Most of the show falls into two separate plotlines and the one involving Sookie I find quite exciting. I was always curious about vampire politics on the show and we get glimpses of that. I like how the creators realized the inherent attractiveness of Eric and just ran wild with it. And I find Godric such a good twist on the whole moral dilemma of the existence of vampires. Jason’s story also works and the fanatics he gets involved with shine a new light (heh, I know) on the human-vampire conflict. It is a tragedy of modern television how later seasons will do literally nothing with any of these themes.

Worst things about it:
Pretty much everything to do with the other storyline – the maenad – until the very moment when Sookie and Bill finally get involved with that. But until then the whole story had me so bored I only kept myself from fast-forwarding to Dallas scenes through my uncommon restraint. The failure of this storyline only draws attention to all the (numerous) faults of Sam and Tara.

Other pluses:
✤ Bill and Sookie surprised me with the tenderness and loyalty of their relationship and how its portrayal mostly avoids cheap soap opera tricks. (This will change so hard.)
✤ You can only appreciate it knowing future seasons but new motifs that will be picked up later are introduced quite smoothly (most of them, anyway).
✤ Widening the scope from Bon Temps to Dallas and showing more urbane (in a Texas way) vampires makes the mythology interesting.
✤ Jason gets to show off his comedic talent. His lines tend to be overwritten every now and then but that’s not Ryan Kwanten’s fault.
✤ While I don’t care for the storyline as a whole, the way the maenad reveals the brokenness of the town’s people works at times.

Other minuses:
Ugh, Daphne. I forgot about her and didn’t relish the reminder. I’m not a huge fan of Eggs either and particularly of Tara with him.

How it enriched my life:
Despite the unequal charms of this season, it still gave me a lot of pleasure and excitement.

Fun fact:
As far as I remember from the book (I read it ages ago), Godric was more complex there. Living as long as he did, he outgrew his times and his preference for children became unacceptable, which is quite a different idea from this saint we get on the show.

Follow-up:
I guess I will watch season three during some flu or a long trip.

Recommended for:
Those ready to accept that True Blood was only incredibly brilliant in season one and still want to revisit Sookie and the gang. Fans of vampire stories.

Enjoyment:
★ ★ ★ ★ ☆

Next time: Heathers (of 1989)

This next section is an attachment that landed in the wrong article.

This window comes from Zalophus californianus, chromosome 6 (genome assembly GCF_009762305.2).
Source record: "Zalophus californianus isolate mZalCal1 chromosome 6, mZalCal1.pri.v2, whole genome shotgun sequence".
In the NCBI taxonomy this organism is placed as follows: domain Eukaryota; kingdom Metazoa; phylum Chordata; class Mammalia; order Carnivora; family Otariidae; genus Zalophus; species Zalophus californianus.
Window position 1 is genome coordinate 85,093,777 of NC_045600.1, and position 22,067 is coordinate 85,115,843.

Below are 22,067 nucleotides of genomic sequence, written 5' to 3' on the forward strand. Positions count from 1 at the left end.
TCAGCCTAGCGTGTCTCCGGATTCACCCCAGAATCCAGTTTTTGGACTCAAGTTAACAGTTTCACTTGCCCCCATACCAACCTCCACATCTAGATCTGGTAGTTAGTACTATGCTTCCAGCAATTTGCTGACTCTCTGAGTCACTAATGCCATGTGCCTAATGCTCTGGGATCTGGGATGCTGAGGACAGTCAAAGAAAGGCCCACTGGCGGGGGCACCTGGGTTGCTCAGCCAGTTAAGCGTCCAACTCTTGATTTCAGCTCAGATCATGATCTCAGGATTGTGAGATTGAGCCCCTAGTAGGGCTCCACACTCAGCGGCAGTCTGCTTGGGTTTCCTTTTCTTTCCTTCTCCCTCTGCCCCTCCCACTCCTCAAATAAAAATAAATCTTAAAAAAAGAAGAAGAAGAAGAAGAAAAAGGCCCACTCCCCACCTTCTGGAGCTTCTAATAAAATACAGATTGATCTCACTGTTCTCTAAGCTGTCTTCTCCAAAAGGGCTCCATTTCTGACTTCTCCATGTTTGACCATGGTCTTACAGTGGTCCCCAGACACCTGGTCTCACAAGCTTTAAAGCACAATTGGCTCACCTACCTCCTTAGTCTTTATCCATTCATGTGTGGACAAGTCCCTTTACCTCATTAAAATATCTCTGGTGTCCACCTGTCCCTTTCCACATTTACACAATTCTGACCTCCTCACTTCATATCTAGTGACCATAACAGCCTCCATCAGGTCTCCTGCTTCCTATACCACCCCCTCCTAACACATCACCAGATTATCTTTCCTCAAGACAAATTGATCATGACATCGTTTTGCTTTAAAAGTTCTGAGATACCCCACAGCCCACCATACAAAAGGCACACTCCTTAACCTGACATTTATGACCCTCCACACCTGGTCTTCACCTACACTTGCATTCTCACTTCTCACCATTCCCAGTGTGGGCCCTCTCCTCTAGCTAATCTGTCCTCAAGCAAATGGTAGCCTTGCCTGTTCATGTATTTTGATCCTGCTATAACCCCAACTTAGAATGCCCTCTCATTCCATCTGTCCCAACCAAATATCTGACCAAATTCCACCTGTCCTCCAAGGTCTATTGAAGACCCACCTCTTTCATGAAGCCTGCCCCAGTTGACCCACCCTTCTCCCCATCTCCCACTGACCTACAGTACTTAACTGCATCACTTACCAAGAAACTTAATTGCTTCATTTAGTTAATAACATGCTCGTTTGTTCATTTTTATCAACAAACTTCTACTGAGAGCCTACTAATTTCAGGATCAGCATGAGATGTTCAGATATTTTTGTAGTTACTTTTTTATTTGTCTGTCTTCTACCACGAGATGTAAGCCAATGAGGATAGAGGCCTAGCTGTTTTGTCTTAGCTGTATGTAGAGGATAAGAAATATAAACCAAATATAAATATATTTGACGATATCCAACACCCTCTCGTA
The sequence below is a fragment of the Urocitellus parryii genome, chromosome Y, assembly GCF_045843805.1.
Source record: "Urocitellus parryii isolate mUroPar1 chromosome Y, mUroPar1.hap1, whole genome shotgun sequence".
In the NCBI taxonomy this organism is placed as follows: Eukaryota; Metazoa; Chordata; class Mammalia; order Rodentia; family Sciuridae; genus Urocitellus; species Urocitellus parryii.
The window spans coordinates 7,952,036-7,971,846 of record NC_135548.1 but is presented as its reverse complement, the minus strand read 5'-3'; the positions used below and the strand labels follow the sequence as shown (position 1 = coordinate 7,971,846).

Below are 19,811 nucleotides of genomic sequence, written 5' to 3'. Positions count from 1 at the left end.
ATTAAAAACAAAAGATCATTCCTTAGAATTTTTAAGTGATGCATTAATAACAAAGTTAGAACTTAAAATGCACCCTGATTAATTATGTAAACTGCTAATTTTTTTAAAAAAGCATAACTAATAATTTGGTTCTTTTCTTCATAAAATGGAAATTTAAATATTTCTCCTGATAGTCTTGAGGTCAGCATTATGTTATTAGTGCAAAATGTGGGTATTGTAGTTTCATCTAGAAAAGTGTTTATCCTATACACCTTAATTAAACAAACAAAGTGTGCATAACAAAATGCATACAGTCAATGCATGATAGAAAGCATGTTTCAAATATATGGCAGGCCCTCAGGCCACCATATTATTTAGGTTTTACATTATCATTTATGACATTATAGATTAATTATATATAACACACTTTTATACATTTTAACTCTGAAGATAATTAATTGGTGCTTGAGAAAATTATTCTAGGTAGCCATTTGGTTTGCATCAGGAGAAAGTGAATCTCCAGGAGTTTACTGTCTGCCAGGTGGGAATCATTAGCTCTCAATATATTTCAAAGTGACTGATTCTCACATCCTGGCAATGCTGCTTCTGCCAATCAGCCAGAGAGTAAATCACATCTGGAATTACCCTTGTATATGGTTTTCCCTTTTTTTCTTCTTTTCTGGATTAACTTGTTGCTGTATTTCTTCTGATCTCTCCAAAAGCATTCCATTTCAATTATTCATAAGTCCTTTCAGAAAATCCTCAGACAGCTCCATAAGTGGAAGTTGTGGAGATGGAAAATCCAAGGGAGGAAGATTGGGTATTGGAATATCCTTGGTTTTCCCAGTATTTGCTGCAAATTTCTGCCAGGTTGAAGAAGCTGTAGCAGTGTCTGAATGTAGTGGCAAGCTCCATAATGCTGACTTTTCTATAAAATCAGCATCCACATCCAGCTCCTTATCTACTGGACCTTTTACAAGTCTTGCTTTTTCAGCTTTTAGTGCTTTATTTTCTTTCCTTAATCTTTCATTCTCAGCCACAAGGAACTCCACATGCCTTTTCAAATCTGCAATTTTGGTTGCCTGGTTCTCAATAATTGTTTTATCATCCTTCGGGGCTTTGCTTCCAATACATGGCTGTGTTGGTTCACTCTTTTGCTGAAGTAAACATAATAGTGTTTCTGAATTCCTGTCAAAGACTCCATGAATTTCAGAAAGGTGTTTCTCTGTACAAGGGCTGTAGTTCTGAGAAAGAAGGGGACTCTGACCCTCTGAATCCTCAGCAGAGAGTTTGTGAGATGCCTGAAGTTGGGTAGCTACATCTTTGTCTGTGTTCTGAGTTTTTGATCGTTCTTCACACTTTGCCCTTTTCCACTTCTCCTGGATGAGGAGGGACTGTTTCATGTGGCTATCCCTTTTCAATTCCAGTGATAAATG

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Show Case

Wildly Enthusiastic Review: The Marvelous Mrs. Maisel

re-themarvelousmrsmaiselThe Marvelous Mrs. Maisel (season 1)

Category: TV shows

Find it on: IMDb

What it is:
A show created by Amy Sherman-Palladino of Gilmore Girls, except this one is about something specific. It takes place in New York of the 1950s. Midge Maisel, a beautiful, rich young wife, faces a crisis in her personal life and responds by becoming a stand-up comedienne – as one does.

How I found it:
Vulture was ecstatic about the show and the premise sounded interesting so I decided to check it out.

Summary judgment:
It is pure delight.

Best things about it:
Gilmore Girls is one of my ironing shows whose main advantage is its number of seasons and that you don’t need to pay attention to it. But Mrs. Maisel is nothing like that: it has focus, purpose and a very specific vision which shows in its direction, colors and even music. It is a joyful show which doesn’t rely solely on cuteness. And Rachel Brosnahan’s portrayal of the main character adds to the overall delight of the show: you just want to have her charm and chutzpah (and her figure).

Worst things about it:
I guess I connected with Suzie the least. I understand her role in the show but she feels to me the most like a Gilmore transplant and sometimes the relationship between her and Midge is ordained rather than earned.

Other pluses:
✤ I loved Abe played by Tony Shaloub. In this show about strong women he does hold his own and I find his vector lecture (or its conclusion) the funniest scene in the entire season.
✤ The visuals! This fairy-tale, music-hall New York is a place you want to be immediately transported to.
✤ You can hear how much attention the creators paid to the selection of music and it really pays off. The music defines the mood of many scenes so perfectly.
✤ This version of Lenny Bruce is quite a charmer.
✤ While Joel sometimes plays the villain of the story, I appreciate that he remains gray and Midge’s love for him is understandable. Too often the viewer can’t feel anything for the cheating husband and the drama of divorce doesn’t hold up.

Other minuses:
✤ Some, not many, scenes ran a little too long and had me waiting impatiently for the next, more exciting act, particularly if they included Imogene.
✤ I guess making Midge (or her parents) rich can be seen as a cop-out (it’s weird how much she doesn’t have to worry about money and can uphold the lifestyle even after the separation) but it allows to focus on different problems so I didn’t really mind.
✤ Main minus: I wish there were more episodes!

How it enriched my life:
It made me laugh and I learned about stand-up comedy (not a subject I ever felt overly interested in) and it even made me feel Christmas atmosphere for a while.

Fun fact:
Apparently Amy Sherman-Palladino said she wanted to make a show about a woman in the 1950s who didn’t hate her life and that might be the best description of the show and of what makes it so attractive (and also an explanation of why many shows today don’t work for me at all).

Follow-up:
It was one of the occasions when after finishing the show I wished there was more. So I’m definitely up for season two.

Recommended for:
Fans of period pieces, 1950s New York, the history of stand-up comedy and smart shows with a girlish side.

Enjoyment:
★ ★ ★ ★ ★

Next time: The Glass Castle (the book)